Long story short, with the airlines looking out for their pocketbooks, passengers are going to take a hit.

Read the entire article HERE.

Friday, February 22, 2008

AAAA Statement on FAA Extension

Below is the Alliance for Aviation Across America's statement regarding the extension for FAA Reauthorization.

Press Release
For Immediate Release
February 22, 2008

Alliance for Aviation Across America Renews Call for Comprehensive FAA Reauthorization Bill

Washington D.C. - In light of Congress’ recent decision to extend FAA funding to June 30th, the Alliance for Aviation Across America (AAAA) today issued the following statement:

“While we are pleased that Congress has ensured that funding for crucial FAA priorities is not jeopardized by passing a short-term extension, we once again urge Congress to pass a comprehensive proposal for FAA reauthorization. This will guarantee funding for important projects at small airports around the country, and also that we can get down to the important issue of modernizing of our air traffic control system once and for all. We continue to support a bill for reauthorization that will provide this necessary funding for FAA reauthorization while protecting small businesses and rural communities across the country that depend on general aviation.”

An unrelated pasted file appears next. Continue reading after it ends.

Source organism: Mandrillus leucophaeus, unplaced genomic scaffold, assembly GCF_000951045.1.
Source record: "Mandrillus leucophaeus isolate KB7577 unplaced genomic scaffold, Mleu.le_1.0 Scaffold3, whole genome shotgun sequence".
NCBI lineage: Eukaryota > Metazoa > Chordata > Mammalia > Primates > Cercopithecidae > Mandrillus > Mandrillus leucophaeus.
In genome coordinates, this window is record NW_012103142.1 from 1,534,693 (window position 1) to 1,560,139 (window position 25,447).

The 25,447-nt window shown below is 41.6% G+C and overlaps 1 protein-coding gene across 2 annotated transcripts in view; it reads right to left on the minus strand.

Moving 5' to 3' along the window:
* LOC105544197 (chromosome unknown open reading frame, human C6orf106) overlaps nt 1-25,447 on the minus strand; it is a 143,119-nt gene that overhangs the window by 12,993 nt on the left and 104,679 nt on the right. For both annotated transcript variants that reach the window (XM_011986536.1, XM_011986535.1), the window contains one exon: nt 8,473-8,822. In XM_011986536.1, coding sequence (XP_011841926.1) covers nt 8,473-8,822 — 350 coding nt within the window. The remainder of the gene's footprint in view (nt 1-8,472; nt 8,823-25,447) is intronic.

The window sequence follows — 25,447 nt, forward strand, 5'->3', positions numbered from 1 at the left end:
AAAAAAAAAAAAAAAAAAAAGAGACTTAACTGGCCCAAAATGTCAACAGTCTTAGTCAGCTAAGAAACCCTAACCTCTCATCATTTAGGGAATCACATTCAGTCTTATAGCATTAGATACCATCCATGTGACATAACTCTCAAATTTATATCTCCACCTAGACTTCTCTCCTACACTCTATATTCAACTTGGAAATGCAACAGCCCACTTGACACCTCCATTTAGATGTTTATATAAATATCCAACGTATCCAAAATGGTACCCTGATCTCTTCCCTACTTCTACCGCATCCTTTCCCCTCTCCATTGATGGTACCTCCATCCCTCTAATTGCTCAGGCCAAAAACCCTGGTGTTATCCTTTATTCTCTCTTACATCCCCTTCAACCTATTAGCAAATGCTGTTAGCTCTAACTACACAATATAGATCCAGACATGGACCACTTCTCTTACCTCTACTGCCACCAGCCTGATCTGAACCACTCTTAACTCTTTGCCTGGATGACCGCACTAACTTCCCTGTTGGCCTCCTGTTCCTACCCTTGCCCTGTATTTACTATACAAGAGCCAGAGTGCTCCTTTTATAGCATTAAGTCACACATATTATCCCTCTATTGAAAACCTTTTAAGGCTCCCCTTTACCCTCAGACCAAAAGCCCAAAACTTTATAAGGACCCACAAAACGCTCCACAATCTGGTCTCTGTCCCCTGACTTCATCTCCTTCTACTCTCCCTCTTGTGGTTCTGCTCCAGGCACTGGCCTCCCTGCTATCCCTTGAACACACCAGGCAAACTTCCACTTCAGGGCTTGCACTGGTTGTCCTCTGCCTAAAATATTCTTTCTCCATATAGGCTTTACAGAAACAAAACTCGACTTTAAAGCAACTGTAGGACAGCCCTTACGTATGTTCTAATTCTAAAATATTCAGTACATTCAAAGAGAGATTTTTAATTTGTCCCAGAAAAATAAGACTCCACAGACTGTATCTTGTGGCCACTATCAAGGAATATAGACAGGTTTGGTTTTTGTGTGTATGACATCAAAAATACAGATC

Tuesday, February 19, 2008

FAA Reauthorization Deadline Extended

Last week, both the House and the Senate voted to extended the deadline for FAA Reauthorization to June 30, 2008. Their goal is to use the extension to finalize a four-year plan for reauthorization and get the funds we need to modernize our air traffic control system.

We understand Congress' need to extend the deadline and applaud them for their hours of work on the issue. We urge Congress to finalize the multi-year plan in this time order to get to the business of modernization.

For more information, read Helicopter Association International's article on the extension HERE.

Wednesday, February 13, 2008

Representatives Stand Up For HR 2881